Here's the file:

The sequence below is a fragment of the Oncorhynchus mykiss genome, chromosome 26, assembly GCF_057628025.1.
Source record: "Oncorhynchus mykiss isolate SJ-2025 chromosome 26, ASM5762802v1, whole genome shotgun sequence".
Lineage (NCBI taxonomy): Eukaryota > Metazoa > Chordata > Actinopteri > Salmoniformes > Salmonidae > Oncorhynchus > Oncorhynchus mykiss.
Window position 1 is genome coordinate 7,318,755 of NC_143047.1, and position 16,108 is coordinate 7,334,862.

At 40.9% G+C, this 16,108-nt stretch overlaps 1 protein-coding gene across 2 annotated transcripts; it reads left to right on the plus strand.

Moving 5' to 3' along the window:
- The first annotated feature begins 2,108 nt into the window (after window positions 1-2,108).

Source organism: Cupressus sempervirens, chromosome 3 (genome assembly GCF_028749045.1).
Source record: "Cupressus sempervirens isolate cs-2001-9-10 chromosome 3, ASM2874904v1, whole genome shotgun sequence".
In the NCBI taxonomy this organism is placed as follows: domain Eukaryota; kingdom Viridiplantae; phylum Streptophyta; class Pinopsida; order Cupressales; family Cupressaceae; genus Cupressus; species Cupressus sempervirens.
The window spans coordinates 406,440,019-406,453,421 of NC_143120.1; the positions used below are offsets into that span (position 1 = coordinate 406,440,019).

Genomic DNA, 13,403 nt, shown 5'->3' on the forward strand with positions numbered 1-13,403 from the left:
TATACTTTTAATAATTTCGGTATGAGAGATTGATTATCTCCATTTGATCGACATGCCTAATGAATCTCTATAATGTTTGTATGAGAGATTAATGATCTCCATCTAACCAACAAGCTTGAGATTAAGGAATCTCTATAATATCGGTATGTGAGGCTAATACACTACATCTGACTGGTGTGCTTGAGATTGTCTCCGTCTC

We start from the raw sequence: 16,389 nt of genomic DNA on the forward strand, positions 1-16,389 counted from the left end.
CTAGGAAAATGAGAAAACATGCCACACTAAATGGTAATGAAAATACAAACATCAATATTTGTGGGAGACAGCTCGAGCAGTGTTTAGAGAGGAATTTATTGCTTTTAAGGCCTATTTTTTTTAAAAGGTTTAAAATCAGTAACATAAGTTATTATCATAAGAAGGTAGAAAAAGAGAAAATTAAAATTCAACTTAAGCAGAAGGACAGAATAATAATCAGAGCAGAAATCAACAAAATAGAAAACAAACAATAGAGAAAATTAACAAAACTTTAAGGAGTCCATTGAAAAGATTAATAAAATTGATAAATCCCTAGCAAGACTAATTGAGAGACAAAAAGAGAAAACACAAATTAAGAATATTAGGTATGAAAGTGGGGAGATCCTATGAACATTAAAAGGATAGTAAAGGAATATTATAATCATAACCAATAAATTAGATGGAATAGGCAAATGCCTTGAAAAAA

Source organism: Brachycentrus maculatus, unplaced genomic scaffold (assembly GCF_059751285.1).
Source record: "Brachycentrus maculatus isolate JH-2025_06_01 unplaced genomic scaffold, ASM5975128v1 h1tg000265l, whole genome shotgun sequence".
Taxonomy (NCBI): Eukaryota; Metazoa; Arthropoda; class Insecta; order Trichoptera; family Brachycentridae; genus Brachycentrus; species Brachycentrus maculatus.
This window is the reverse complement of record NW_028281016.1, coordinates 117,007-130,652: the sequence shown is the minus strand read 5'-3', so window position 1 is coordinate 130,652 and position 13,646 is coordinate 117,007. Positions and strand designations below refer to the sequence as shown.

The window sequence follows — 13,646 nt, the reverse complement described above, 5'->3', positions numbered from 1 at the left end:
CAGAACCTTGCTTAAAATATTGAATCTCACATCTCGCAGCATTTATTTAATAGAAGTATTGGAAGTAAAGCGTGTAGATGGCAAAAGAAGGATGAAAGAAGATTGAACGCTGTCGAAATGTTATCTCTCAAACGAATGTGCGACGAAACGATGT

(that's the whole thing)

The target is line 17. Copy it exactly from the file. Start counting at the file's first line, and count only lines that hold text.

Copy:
Source record: "Brachycentrus maculatus isolate JH-2025_06_01 unplaced genomic scaffold, ASM5975128v1 h1tg000265l, whole genome shotgun sequence".